June 2, 2020

Review: Explore the Cosmos Like Neil DeGrasse Tyson

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Ever want to explore the universe through an astronomer’s eyes?

The reboot of the Cosmos television series has cemented Neil DeGrasse Tyson’s place in the universe as the successor to the late great Carl Sagan. But before he was a science celebrity and a household name, Tyson was a research astrophysicist as well as a tireless science popularizer and the director of New York City’s Hayden Planetarium.

Explore the Cosmos Like Neil DeGrasse Tyson: A Space Science Journey by CAP Saucier out from Prometheus Books explores not only Neil’s personal journey to science stardom, but the arc of the study of astronomy as a whole and our understanding of our place in the universe. Though primarily written for young adults, Explore the Cosmos gives readers a great abbreviated ‘crash course’ in astronomy, as tales about Tyson and his path towards a career in science illuminate the story along the way.

Tyson was born in Manhattan on October 5th 1958, one year and a day after the launch of Sputnik 1 and the start of the Space Age and just months after NASA was formed. Tyson grew up in the Bronx, and was inspired to become an astrophysicist after a visit to the Hayden Planetarium, which he would one day direct. He also met Carl Sagan while applying to college in a tale that is now legend, as he would also assume the mantle of science purveyor and pilot for the ‘spaceship of the mind’ for the recently rebooted Cosmos television series.

Neil also wrote Space Chronicles, which we reviewed here back in 2012.

True story: we once met a budding space fan at a local star party in Florida who wrote to Dr. Tyson explaining his enthusiasm for space… and he actually wrote him back an extended personal letter of encouragement! That’s the kind of person Neil is, as he’ll explain that his early encounters with Sagan as a student made an impression on him, and he always makes sure he has the time to give to a new student to this day.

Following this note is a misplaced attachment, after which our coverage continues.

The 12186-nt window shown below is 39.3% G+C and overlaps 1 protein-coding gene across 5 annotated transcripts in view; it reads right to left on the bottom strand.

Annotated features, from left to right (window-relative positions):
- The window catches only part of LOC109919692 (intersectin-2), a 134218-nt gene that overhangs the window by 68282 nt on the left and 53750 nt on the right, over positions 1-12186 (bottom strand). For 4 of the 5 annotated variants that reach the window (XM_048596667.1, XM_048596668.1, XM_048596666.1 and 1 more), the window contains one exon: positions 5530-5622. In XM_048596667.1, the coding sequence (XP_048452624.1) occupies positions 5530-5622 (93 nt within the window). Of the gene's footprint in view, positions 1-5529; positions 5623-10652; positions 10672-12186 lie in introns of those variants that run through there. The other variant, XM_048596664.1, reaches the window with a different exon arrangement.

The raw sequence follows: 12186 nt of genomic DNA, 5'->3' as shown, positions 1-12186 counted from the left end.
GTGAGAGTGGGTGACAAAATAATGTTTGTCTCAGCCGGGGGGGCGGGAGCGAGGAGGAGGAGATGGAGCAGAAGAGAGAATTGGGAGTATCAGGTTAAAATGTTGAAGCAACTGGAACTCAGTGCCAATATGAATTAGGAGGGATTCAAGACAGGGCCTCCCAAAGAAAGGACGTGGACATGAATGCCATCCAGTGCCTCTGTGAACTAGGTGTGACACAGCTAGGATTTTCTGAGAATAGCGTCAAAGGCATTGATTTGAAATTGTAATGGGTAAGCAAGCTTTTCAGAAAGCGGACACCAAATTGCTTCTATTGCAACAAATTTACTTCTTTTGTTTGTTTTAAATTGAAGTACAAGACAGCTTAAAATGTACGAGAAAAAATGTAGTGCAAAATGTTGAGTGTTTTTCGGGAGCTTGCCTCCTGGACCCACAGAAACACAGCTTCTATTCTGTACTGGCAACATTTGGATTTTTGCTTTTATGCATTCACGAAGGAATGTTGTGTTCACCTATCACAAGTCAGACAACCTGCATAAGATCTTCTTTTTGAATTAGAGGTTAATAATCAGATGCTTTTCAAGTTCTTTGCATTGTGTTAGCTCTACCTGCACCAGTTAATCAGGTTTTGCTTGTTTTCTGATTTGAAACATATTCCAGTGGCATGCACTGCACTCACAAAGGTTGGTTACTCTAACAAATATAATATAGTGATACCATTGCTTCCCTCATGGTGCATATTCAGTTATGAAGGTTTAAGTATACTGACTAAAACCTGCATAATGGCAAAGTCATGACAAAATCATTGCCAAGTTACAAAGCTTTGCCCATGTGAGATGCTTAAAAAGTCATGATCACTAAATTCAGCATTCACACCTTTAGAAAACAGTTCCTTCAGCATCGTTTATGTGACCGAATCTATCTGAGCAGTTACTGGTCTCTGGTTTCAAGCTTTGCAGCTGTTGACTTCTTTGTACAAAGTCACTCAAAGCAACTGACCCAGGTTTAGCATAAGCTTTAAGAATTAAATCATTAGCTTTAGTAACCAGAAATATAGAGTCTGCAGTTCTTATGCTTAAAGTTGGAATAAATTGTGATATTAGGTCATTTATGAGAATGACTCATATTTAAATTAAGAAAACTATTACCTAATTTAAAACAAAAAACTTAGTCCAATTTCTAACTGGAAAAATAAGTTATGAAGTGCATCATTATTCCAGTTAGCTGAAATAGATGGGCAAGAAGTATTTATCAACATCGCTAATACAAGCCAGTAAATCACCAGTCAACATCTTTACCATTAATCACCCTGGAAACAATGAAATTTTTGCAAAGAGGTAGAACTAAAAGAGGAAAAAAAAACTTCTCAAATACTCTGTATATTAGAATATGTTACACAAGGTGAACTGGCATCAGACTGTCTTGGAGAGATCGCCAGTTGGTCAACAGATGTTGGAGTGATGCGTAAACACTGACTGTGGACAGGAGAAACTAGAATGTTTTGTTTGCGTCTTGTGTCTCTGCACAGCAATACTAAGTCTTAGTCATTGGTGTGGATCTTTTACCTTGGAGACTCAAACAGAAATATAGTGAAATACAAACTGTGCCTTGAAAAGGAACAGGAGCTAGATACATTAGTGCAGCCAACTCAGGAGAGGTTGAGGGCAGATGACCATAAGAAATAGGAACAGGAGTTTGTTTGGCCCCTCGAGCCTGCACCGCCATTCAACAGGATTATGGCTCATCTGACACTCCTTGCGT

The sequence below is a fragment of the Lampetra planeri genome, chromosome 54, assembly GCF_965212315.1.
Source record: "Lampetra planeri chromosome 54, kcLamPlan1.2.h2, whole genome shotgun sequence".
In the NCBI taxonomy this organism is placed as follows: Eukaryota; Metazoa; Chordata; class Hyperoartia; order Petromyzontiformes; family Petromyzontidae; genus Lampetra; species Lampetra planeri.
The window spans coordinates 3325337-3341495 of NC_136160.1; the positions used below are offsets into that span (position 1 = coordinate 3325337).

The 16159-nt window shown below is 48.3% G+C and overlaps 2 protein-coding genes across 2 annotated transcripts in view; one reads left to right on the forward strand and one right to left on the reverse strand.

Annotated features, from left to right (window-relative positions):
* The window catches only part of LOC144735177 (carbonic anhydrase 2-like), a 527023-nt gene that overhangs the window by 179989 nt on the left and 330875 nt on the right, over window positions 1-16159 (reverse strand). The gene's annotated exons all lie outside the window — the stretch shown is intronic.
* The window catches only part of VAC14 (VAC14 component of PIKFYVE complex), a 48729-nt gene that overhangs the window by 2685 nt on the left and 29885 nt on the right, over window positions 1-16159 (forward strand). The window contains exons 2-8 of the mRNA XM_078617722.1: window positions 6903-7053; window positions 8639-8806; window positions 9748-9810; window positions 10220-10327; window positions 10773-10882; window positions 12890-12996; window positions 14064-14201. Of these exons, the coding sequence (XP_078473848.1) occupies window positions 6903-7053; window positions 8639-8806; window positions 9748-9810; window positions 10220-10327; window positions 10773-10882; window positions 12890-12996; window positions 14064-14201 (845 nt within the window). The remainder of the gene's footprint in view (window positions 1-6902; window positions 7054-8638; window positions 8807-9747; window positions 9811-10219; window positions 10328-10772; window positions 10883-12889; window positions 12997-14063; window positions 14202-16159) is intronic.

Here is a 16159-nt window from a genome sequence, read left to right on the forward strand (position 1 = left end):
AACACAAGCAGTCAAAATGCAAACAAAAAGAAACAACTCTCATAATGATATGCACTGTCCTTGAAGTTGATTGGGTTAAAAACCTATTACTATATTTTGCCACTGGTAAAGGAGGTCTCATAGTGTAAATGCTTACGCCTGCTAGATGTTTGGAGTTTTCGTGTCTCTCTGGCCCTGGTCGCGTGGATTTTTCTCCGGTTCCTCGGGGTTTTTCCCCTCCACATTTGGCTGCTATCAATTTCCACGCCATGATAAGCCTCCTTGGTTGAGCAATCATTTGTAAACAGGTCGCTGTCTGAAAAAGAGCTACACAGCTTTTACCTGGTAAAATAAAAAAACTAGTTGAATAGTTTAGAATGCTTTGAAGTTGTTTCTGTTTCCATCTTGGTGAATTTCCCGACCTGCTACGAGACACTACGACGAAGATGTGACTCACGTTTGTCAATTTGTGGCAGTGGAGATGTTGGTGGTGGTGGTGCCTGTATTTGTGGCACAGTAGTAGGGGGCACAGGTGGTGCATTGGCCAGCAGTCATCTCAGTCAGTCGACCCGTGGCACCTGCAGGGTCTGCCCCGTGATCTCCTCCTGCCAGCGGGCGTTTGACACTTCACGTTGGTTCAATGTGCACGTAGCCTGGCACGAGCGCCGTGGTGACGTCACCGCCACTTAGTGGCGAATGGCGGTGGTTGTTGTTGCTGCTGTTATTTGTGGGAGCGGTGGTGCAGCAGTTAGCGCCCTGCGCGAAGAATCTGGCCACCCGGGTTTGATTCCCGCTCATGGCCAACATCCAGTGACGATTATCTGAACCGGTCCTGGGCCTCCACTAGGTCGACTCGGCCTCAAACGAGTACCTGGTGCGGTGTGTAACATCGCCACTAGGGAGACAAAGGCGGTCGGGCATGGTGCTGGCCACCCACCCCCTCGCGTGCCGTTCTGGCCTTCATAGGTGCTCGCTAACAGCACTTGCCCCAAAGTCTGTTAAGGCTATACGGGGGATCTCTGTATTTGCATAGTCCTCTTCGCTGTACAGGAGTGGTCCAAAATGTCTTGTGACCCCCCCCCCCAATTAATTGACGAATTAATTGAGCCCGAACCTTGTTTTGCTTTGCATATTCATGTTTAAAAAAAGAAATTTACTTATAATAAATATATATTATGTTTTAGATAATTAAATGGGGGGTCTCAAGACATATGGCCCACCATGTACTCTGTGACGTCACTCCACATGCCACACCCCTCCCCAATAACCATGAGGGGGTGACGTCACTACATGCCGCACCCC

It seems that the American collective consciousness can hold no more than two science superstars at one time: Neil DeGrasse Tyson and Bill Nye the Science Guy. Explore the Cosmos not only traces that ascent but demonstrates that, hopefully, there’s more room at the top as we become a science-themed  society hungry for more.

Neil has been vocal proponent of science, skepticism and critical thinking. He continues to host Star Talk radio and its always interesting to follow his thoughts and ruminations) on the universe as @neiltyson on Twitter. Perhaps more than anything else, Mr. Tyson has the true gift of showing us how critical thinking and skepticism can be employed not just in scientific research, but in our everyday lives.

Will there be a Cosmos season 2? What other projects and works are forthcoming from the mind of Dr Tyson? Be sure to read Explore the Cosmos Like Neil DeGrasse Tyson to get a look at the man behind the scientist!

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